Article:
Where are you from? What brought you to Boston?
I grew up in the western part of the state, but then settled into the DC area after college. In 2000, the start-up for which I was working was going belly-up and my now-husband was headed to the Boston-area to get his MBA at Sloan, so I decided to move up here for a couple of years and see where that led me next. Fourteen years later, we’re still here.
Tell us about 52 Dares. How does it work? Why did you start it? What was your inspiration?
The heart of 52 Dares is the #52DareChallenge for women. It’s an inspiring and brave adventure in which a dare arrives in your in-box each week. The dares are designed to creatively engage you in expanding your world and perspective – and the limitations that you place upon yourself. They are playful, varied and meaningful – and totally up to you with where you go with them!
What makes you a Bostonian?
Hmm, that’s a wicked hard question (as I sip my Dunkin’ Donuts coffee.)
How do you want 52 Dares to impact the greater Boston community?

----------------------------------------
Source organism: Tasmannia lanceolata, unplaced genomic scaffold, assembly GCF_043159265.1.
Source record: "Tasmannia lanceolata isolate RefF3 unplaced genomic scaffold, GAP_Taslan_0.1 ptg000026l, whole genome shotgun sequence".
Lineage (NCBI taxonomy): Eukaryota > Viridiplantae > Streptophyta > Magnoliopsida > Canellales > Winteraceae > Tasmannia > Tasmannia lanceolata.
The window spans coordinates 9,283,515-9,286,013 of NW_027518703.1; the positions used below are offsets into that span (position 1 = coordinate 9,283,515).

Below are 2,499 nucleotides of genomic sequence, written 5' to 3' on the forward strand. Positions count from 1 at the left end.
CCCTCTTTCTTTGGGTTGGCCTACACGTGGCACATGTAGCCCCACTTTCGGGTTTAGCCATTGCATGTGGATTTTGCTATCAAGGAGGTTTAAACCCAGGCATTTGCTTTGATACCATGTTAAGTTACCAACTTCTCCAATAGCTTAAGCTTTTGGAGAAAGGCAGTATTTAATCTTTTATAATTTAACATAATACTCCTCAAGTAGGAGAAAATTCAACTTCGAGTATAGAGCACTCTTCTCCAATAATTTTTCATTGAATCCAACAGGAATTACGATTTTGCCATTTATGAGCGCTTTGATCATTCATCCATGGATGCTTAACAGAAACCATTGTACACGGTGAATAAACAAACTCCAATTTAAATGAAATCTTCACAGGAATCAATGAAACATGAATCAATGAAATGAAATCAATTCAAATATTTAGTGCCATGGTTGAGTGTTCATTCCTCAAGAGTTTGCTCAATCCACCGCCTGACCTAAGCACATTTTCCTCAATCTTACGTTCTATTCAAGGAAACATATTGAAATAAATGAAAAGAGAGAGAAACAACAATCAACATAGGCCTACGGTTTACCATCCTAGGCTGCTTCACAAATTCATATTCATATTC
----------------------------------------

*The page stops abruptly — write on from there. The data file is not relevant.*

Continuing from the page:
My hope is that it engages women in consciously – and bravely – shaping the world in which they want to live – and seeing the possibilities instead of limitations. And to cultivate greater self-compassion as they go. There is plenty that is hard in life; We’re imperfect, messy, in-progress humans. When we can learn to embrace that – to own it without shame – our worlds, naturally, expand.
What else do you like to do? What are your favorite hobbies outside of work?
I’m a mom to three (soon to be four) young kids, which keeps me plenty busy. And challenged. I ground myself with physical activities. I discovered Crossfit two years ago and it’s become a steadying (and strengthening) force in my life. I’ve always loved travel; I’m taking my kids on a cross-country adventure this summer, in fact. And I unwind by lingering in coffee shops and bookstores and taking long walks along the river or down the quaint side streets of Cambridge.
If you could share one piece of advice with the Boston community what would it be?
So often, our default is to come from a place of no: no, I’m too busy; no, I’m not ready; no, I don’t have the answer yet. It’s a practice to come from a place of ‘yes’ – and to open ourselves up what’s here – and possible – right now. But when we do, we often find exactly what we needed. And we move forward.
Oh, and be a heck of a lot kinder to yourself, too. The things we say to ourselves – and how we say it – matters. A lot.